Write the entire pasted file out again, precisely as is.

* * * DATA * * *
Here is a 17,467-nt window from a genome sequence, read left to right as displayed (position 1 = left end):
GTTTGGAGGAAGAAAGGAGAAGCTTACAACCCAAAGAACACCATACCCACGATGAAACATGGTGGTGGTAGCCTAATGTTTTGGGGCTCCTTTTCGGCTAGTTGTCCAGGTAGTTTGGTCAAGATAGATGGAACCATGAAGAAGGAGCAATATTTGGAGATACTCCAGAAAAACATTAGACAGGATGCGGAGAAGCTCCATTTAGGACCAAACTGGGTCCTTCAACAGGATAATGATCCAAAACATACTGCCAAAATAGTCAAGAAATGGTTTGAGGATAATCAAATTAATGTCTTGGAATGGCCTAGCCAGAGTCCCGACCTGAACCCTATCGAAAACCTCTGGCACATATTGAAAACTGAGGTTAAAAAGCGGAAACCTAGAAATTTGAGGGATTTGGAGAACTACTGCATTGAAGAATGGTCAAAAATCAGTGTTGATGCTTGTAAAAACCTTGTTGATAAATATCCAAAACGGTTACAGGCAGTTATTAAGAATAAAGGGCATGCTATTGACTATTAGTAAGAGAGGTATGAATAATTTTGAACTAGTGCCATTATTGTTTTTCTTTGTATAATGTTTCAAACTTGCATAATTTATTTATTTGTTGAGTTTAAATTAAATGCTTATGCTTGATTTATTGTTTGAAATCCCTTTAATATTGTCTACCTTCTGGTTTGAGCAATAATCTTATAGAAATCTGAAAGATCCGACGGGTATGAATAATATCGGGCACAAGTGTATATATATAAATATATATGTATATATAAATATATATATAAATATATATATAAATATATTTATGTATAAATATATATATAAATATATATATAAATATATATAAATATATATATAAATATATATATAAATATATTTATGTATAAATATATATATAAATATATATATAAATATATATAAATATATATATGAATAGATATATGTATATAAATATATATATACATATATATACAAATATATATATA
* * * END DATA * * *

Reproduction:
Here is a 17,467-nt window from a genome sequence, read left to right as displayed (position 1 = left end):
GTTTGGAGGAAGAAAGGAGAAGCTTACAACCCAAAGAACACCATACCCACGATGAAACATGGTGGTGGTAGCCTAATGTTTTGGGGCTCCTTTTCGGCTAGTTGTCCAGGTAGTTTGGTCAAGATAGATGGAACCATGAAGAAGGAGCAATATTTGGAGATACTCCAGAAAAACATTAGACAGGATGCGGAGAAGCTCCATTTAGGACCAAACTGGGTCCTTCAACAGGATAATGATCCAAAACATACTGCCAAAATAGTCAAGAAATGGTTTGAGGATAATCAAATTAATGTCTTGGAATGGCCTAGCCAGAGTCCCGACCTGAACCCTATCGAAAACCTCTGGCACATATTGAAAACTGAGGTTAAAAAGCGGAAACCTAGAAATTTGAGGGATTTGGAGAACTACTGCATTGAAGAATGGTCAAAAATCAGTGTTGATGCTTGTAAAAACCTTGTTGATAAATATCCAAAACGGTTACAGGCAGTTATTAAGAATAAAGGGCATGCTATTGACTATTAGTAAGAGAGGTATGAATAATTTTGAACTAGTGCCATTATTGTTTTTCTTTGTATAATGTTTCAAACTTGCATAATTTATTTATTTGTTGAGTTTAAATTAAATGCTTATGCTTGATTTATTGTTTGAAATCCCTTTAATATTGTCTACCTTCTGGTTTGAGCAATAATCTTATAGAAATCTGAAAGATCCGACGGGTATGAATAATATCGGGCACAAGTGTATATATATAAATATATATGTATATATAAATATATATATAAATATATATATAAATATATTTATGTATAAATATATATATAAATATATATATAAATATATATAAATATATATATAAATATATATATAAATATATTTATGTATAAATATATATATAAATATATATATAAATATATATAAATATATATATGAATAGATATATGTATATAAATATATATATACATATATATACAAATATATATATA